Interpol: Turn On The Bright Lights (2002)
Not that there was anything wrong with (belatedly) picking up the JD mantle; given the long list of post-punk and indie bands readily showing how much they'd been influenced by the Velvets, Big Star, the Stooges, and Television, Joy Division certainly warranted inclusion on this list of highly innovative and influential bands drawing a slew of imitators.
None of which is intended to say Interpol was guilty of slavish imitation; while the Joy Division shadow is hard to deny, they used it as a jumping-off point for their own brand of distinctly New York indie rock, to the point where it was just as easy to say a lot of those other bands sounded kinda like Interpol. And while the follow-up, Antics, was where they really moved into their own (and included the fantastic "Evil," perhaps their finest single and certainly their most stunningly unforgettable video), and subsequent releases have been reliably solid, the debut album is the one I still turn to a decade and a half later.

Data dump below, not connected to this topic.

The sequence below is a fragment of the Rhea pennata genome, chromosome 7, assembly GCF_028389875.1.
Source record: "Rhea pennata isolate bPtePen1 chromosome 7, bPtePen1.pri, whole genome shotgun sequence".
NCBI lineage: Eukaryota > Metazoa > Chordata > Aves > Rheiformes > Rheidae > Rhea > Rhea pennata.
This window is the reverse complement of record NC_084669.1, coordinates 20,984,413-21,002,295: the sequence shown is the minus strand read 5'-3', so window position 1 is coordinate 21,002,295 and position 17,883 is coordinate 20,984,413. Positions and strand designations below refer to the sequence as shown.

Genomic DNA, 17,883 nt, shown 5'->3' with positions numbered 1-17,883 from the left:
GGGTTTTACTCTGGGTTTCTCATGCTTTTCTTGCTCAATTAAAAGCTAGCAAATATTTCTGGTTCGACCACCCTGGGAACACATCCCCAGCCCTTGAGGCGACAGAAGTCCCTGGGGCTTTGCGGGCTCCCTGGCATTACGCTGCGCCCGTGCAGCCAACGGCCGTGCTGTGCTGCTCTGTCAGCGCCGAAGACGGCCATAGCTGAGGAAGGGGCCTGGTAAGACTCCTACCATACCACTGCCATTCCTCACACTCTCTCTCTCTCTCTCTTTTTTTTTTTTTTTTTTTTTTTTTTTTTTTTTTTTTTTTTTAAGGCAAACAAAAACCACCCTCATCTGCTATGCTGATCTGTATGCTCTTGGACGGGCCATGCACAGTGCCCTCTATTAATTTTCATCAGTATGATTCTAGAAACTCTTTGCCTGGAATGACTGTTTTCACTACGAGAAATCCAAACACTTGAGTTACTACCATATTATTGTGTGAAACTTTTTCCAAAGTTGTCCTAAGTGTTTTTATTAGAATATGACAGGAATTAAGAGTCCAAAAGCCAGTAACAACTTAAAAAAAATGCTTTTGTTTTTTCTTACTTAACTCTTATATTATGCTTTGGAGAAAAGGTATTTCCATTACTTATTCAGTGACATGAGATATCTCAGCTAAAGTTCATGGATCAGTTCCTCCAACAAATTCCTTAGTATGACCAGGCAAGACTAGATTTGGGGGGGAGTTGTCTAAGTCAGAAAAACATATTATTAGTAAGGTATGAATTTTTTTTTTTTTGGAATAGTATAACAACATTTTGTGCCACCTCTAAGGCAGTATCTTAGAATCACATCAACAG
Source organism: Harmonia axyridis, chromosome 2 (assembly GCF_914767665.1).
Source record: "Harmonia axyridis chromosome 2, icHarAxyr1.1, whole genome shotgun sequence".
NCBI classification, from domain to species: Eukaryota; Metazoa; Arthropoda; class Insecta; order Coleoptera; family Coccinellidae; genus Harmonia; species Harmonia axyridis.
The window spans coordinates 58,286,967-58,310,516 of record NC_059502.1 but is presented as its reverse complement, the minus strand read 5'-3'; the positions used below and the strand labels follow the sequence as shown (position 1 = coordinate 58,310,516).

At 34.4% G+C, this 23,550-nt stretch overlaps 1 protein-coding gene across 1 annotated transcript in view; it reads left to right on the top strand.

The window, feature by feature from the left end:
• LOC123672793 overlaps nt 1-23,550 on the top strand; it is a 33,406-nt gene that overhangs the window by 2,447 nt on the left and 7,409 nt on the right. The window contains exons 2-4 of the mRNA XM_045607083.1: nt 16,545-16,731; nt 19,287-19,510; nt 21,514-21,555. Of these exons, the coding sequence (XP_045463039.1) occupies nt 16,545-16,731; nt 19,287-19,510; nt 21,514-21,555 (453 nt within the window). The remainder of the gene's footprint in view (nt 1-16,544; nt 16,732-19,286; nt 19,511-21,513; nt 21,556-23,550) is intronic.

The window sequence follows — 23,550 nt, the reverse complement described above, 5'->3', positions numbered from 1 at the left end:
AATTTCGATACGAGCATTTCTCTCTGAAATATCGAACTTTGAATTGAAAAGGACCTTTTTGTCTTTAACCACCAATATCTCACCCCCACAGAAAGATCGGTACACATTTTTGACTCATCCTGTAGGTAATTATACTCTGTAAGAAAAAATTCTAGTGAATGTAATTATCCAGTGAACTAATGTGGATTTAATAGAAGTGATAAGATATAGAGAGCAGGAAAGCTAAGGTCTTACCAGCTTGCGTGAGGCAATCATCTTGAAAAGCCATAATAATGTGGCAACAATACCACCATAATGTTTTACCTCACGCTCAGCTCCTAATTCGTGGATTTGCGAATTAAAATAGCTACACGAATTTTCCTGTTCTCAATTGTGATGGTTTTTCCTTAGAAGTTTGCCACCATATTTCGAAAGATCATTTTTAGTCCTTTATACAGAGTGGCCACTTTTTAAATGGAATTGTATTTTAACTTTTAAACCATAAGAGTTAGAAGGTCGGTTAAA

It opens with an ambient untitled instrument before jumping into "Obstacle 1," a terrific, distinctively powerful track with those jagged staccato guitar jabs conversing with the bassline, while Paul Banks, undeniably in full-on Curtis mode, wielding serious passion. This is surpassed by the next tune, the gorgeous "NYC" (i.e. New York cares), an atmospheric piece that is staggering in its hushed impact. The rest of the album weaves between those extremes, mostly sticking with upbeat post-punk anthems like "Roland" with occasional returns to spooky urban ambience like "Leif Erikson" (which closed the album out with subtle hints of "Decades," the song closed out Joy Division's second and final studio album).
The album isn't necessarily a comfortable listen, with its pervading darkness, but its foreboding ambience and insistent riffs demand attention.
Here's the video for "Obstacle 1":